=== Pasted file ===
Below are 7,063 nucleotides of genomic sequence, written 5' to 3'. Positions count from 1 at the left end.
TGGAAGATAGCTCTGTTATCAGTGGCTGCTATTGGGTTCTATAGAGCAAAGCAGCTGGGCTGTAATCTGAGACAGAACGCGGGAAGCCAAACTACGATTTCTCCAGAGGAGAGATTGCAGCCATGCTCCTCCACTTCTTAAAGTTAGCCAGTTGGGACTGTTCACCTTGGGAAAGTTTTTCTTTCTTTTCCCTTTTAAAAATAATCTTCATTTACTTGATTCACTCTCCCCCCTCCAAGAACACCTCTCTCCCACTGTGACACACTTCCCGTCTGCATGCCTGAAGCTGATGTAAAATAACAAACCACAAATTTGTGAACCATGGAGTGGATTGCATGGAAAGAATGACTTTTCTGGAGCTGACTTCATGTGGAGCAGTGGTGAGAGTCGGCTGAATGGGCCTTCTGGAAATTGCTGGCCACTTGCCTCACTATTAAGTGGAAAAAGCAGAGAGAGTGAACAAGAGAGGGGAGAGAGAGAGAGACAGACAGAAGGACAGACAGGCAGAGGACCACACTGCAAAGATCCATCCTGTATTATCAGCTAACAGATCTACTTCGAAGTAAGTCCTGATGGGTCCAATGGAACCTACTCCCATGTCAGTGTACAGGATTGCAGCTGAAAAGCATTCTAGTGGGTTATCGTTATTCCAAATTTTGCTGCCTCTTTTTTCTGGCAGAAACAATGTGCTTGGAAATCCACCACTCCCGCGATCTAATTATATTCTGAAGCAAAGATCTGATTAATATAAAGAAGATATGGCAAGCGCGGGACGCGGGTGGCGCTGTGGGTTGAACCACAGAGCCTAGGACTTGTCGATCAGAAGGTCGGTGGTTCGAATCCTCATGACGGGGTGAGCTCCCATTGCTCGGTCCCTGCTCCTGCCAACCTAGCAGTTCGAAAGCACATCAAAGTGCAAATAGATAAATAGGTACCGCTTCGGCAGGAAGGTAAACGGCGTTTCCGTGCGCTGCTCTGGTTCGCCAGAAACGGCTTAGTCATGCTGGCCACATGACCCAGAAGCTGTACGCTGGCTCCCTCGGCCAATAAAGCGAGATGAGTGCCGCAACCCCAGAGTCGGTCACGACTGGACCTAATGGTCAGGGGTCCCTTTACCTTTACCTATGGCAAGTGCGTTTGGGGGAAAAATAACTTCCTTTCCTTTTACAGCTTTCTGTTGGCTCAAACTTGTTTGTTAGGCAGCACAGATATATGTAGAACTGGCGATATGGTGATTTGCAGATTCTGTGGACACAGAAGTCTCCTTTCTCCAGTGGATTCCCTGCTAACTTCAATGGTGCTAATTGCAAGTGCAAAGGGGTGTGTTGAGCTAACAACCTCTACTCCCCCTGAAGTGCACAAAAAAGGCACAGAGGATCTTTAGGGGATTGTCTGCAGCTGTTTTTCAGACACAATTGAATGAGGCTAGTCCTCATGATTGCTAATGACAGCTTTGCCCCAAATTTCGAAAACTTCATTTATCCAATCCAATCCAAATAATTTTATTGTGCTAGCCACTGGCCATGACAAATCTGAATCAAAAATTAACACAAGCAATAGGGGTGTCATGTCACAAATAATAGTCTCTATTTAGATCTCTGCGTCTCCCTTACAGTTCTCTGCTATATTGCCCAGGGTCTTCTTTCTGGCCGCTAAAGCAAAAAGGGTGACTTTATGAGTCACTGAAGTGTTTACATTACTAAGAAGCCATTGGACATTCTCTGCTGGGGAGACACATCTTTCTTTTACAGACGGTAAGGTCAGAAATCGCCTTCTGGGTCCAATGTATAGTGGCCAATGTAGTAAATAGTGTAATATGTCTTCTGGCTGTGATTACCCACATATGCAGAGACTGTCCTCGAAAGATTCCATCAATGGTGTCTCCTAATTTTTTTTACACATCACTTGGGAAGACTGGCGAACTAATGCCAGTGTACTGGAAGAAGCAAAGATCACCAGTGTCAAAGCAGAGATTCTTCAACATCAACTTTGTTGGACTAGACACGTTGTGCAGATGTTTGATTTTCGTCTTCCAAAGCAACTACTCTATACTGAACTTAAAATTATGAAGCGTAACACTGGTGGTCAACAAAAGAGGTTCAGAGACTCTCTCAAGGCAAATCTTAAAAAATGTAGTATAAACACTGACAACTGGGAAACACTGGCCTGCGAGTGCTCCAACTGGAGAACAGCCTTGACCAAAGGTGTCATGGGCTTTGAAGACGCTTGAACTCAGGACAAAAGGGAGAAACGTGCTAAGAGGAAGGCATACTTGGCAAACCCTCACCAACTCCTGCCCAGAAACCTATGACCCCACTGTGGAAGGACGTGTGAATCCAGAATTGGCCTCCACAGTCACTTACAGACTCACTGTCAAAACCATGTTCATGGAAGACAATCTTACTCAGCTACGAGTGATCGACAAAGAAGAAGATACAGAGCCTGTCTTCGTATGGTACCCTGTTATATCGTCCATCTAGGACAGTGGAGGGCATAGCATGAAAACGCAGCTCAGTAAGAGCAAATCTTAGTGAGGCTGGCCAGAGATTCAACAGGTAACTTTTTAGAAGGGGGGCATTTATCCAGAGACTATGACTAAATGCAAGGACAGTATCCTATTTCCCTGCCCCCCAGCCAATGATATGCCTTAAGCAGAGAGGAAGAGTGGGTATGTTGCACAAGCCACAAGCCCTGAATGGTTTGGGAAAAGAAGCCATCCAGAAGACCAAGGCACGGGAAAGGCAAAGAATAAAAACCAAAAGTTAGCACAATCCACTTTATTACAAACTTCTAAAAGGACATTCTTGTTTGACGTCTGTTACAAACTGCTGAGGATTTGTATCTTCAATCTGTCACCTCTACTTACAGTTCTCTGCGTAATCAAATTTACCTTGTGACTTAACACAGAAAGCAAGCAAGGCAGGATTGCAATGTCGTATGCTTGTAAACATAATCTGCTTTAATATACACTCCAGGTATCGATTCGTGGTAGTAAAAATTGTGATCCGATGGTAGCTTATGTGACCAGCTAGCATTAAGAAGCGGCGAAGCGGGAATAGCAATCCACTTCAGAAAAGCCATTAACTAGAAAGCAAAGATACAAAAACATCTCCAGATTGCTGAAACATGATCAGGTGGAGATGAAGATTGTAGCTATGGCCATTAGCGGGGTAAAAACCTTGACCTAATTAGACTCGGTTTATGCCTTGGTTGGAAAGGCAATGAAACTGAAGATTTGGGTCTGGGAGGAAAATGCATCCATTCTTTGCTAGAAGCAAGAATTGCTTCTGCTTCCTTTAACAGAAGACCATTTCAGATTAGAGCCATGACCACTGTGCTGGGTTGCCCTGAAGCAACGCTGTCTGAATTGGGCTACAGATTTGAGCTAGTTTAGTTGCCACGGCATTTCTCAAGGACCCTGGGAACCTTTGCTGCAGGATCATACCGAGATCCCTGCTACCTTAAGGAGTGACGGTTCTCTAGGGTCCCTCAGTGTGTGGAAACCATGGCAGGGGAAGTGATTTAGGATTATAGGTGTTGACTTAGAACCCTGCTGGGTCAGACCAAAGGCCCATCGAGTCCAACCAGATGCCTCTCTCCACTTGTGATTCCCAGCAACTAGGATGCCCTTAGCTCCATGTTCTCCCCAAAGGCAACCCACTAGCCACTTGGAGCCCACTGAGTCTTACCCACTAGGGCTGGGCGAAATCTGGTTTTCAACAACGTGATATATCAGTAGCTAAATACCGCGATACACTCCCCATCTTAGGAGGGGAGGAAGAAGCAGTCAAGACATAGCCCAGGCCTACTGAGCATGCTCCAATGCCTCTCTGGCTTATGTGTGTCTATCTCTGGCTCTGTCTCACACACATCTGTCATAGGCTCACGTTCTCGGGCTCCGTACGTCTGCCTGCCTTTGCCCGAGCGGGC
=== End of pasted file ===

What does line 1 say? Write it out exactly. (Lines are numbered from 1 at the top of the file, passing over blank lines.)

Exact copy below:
Below are 7,063 nucleotides of genomic sequence, written 5' to 3'. Positions count from 1 at the left end.